Tuesday, August 31, 2010

No god?!

One of the fascinating features of the new social networking fad, is that you interact with people from all over that you would likely never run into in your real life. That new level of interaction will I have no doubt lead one day to some interesting and unexpected outcomes. As  the use of the internet evolves it is bound to become even more exciting than it already is.
Just within the last few hours (it's stunning to me) I was introduced to Edward Current via Facebook (by a friend...thanks). I'm not sure if that is his real name, but he is very clever and irreverent in a cheeky sort of way. If you look through his YouTube Channel, he claims no religious affiliation and he claims the following is a comedy, very tongue-in-cheek and done well.

Wednesday, August 25, 2010

Of witches and wireless

In1692 in the village of Salem Massachusetts, two young girls, the daughter and niece of Reverend Samuel Parris, began to have violent fits where they screamed strange sounds, threw things, contorted themselves into strange positions and acted as though they had been possessed. The girls complained of being poked by pins and pinched, yet the local doctor could find nothing physical that caused these symptoms. Soon other young women in the village began exhibiting similar behaviour. The cause of these "possessions" was at that time considered to be witchcraft, a capital felony crime in the colonies. The three people charged and the trial that resulted has been popularized in the cinema and on the stage. That story was only a small part of the wider hysteria in colonial Massachusetts that eventually resulted in the arrest and imprisonment of over 150 individuals and the eventual execution of 19 people.
We think things like that don't happen anymore, the results of that particular mass hysteria had catastrophic effects on human life for individuals and families who listened, often uncritically to the testimony of local experts. Mass hysteria still happens today. How many times have you heard stories of buildings being evacuated after the discovery of a mysterious white powder? The white powder eventually is identified as chalk or something equally innocuous, but the irrational fear stems back to those days after 9/11 when all white powder was assumed to be anthrax spores.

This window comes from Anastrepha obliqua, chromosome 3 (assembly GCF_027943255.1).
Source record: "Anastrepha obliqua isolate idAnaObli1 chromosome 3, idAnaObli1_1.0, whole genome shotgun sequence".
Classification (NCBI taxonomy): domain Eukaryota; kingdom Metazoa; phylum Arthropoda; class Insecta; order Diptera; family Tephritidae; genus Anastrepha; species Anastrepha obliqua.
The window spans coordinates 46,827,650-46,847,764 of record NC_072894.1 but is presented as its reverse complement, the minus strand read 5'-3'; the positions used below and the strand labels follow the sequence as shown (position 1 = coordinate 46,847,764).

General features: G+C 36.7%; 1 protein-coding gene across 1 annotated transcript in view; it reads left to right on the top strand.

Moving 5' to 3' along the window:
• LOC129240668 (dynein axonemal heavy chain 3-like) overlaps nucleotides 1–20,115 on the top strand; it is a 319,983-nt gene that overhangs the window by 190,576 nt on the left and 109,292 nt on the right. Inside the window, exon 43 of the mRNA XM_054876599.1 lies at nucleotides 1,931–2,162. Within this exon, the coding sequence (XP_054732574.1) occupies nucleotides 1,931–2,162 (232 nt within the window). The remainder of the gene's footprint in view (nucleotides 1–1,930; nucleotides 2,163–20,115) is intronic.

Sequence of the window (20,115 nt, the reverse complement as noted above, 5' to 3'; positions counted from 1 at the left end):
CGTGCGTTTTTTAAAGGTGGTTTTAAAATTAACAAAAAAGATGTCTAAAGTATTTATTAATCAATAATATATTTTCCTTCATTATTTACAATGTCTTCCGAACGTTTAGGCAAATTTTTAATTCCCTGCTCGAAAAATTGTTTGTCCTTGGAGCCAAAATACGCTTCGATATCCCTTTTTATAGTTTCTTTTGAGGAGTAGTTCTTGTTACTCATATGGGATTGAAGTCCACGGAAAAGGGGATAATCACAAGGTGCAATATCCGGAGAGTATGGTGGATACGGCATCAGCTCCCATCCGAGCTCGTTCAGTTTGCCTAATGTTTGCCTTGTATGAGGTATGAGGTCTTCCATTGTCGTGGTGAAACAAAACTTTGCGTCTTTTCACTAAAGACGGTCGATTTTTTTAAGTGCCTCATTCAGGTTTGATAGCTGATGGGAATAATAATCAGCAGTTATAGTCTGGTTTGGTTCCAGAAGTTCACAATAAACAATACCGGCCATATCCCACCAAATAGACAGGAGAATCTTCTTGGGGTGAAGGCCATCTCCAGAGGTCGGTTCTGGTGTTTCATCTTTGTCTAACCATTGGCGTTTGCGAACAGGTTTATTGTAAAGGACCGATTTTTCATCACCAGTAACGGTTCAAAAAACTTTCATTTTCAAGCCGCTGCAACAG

So when I read about parents in the Barrie Ontario area that want the Simcoe County School Board to remove Wi-Fi routers from their schools because of their affect on children, I though witchcraft. Parents are complaining that their children are suffering from headaches, dizziness, nausea, racing heart rates, memory loss, trouble concentrating, skin rash, hyperactivity, night sweats and insomnia. Skin rash! All of these symptoms began apparently after the 14 local schools had wireless installed.
The experts are lining up; Ontario's Chief Officer of Health, Health Canada, the Simcoe Board and an assortment of government agencies all claim there is no danger and no evidence to support the parents' claims. The parents have Prof. Magda Havas from Trent University and the NDP Health critic France Gelinas who think the matter deserves further study. Everyone has an ulterior motive here, except maybe the parents. Prof. Havas does work on the potential dangers of non-ionizing electromagnetic energy - big motive.
This type of story - cell phones cause brain tumours, high tension wires cause leukaemia and on and on have been fashionable for as long as those technologies have been around. I hate to quote the WHO, but they say no evidence for any of this.
Interestingly our nearest star, the Sun, produces a wide range of both ionizing and non-ionizing radiations - huge amounts - but of course it's natural radiation. It's the "man-made" stuff we need to be concerned about, you know like organic and chemical - chemical bad, organic good. Simple solution: I'm wearing an aluminum foil hat right now to protect me, maybe it will help those poor kids too.

Saturday, August 14, 2010

Stimulus spending US style

Need a laugh? If you are an American this isn't really that funny - its just unbelievable. If you are Canadian you should not feel smug, it's not that much different here. This video link was brought to my attention by Cato-at-Liberty, enjoy:

Wednesday, August 11, 2010

Complexity, the State and You

It was totally by accident that I discovered Freedomain Radio some years ago while "surfing-the-net". This is a libertarian site, run by a true libertarian, but not in the political sense. Stefan Molyneux is a philosopher, or more correctly a libertarian philosopher (with a degree in philosophy), a sort of male Ayn Rand who uses modern tools to publish his message. He blogs, produces podcasts, he posts to YouTube and he writes books. He has some extraordinary insights that he shares with people through all these methods of publication. Need something to think about? Just spend a few minutes watching/listening/reading his always thought provoking material.